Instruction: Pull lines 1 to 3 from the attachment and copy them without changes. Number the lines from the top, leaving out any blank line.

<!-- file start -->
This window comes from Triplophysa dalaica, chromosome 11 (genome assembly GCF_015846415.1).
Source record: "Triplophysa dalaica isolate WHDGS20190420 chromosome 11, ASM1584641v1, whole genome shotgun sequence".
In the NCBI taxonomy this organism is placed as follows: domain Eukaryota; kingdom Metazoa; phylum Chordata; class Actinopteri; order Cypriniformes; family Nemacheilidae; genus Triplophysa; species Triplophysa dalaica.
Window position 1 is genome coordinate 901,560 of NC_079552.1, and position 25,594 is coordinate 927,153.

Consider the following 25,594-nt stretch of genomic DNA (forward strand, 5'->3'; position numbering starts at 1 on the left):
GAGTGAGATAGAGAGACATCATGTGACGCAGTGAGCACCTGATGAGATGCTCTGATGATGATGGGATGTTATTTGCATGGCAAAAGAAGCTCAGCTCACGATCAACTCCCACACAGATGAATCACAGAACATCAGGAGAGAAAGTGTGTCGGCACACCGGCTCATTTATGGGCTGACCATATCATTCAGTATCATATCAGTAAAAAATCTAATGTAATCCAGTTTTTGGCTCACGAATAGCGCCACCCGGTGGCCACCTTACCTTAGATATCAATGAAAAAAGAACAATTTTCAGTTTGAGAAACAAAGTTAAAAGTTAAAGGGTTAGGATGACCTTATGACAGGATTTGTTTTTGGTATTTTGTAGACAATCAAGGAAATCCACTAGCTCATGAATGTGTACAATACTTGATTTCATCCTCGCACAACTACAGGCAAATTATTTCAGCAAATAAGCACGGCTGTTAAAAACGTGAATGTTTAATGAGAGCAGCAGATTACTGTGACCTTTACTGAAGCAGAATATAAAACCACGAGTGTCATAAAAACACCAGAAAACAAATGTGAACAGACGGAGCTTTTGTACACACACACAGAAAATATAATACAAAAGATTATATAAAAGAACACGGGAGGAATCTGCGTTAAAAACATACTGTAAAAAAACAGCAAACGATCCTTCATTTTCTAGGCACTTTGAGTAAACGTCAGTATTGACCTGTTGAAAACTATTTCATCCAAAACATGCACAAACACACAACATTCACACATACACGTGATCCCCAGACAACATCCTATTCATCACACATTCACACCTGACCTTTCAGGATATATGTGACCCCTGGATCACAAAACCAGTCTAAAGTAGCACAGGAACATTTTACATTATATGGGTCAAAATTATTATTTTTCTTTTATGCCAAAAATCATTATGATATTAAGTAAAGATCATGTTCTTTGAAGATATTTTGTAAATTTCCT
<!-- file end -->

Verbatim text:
This window comes from Triplophysa dalaica, chromosome 11 (genome assembly GCF_015846415.1).
Source record: "Triplophysa dalaica isolate WHDGS20190420 chromosome 11, ASM1584641v1, whole genome shotgun sequence".
In the NCBI taxonomy this organism is placed as follows: domain Eukaryota; kingdom Metazoa; phylum Chordata; class Actinopteri; order Cypriniformes; family Nemacheilidae; genus Triplophysa; species Triplophysa dalaica.